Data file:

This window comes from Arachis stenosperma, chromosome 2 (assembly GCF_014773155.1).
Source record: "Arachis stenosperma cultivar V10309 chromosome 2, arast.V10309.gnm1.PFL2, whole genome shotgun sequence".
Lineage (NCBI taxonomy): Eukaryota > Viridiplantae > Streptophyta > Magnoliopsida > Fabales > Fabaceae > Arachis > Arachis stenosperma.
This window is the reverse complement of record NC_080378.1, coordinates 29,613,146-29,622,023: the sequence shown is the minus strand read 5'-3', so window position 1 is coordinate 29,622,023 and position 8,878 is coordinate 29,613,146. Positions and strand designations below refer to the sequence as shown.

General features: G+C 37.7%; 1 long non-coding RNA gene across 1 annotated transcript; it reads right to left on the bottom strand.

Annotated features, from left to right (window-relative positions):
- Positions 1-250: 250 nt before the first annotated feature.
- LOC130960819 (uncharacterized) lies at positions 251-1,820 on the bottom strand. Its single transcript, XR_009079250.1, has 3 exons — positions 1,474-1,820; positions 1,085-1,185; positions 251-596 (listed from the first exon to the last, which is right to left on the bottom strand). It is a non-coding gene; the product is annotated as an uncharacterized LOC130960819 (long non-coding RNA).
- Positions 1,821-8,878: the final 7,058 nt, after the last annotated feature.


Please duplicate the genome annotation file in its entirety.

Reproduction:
This window comes from Arachis stenosperma, chromosome 2 (assembly GCF_014773155.1).
Source record: "Arachis stenosperma cultivar V10309 chromosome 2, arast.V10309.gnm1.PFL2, whole genome shotgun sequence".
Lineage (NCBI taxonomy): Eukaryota > Viridiplantae > Streptophyta > Magnoliopsida > Fabales > Fabaceae > Arachis > Arachis stenosperma.
This window is the reverse complement of record NC_080378.1, coordinates 29,613,146-29,622,023: the sequence shown is the minus strand read 5'-3', so window position 1 is coordinate 29,622,023 and position 8,878 is coordinate 29,613,146. Positions and strand designations below refer to the sequence as shown.

General features: G+C 37.7%; 1 long non-coding RNA gene across 1 annotated transcript; it reads right to left on the bottom strand.

Annotated features, from left to right (window-relative positions):
- Positions 1-250: 250 nt before the first annotated feature.
- LOC130960819 (uncharacterized) lies at positions 251-1,820 on the bottom strand. Its single transcript, XR_009079250.1, has 3 exons — positions 1,474-1,820; positions 1,085-1,185; positions 251-596 (listed from the first exon to the last, which is right to left on the bottom strand). It is a non-coding gene; the product is annotated as an uncharacterized LOC130960819 (long non-coding RNA).
- Positions 1,821-8,878: the final 7,058 nt, after the last annotated feature.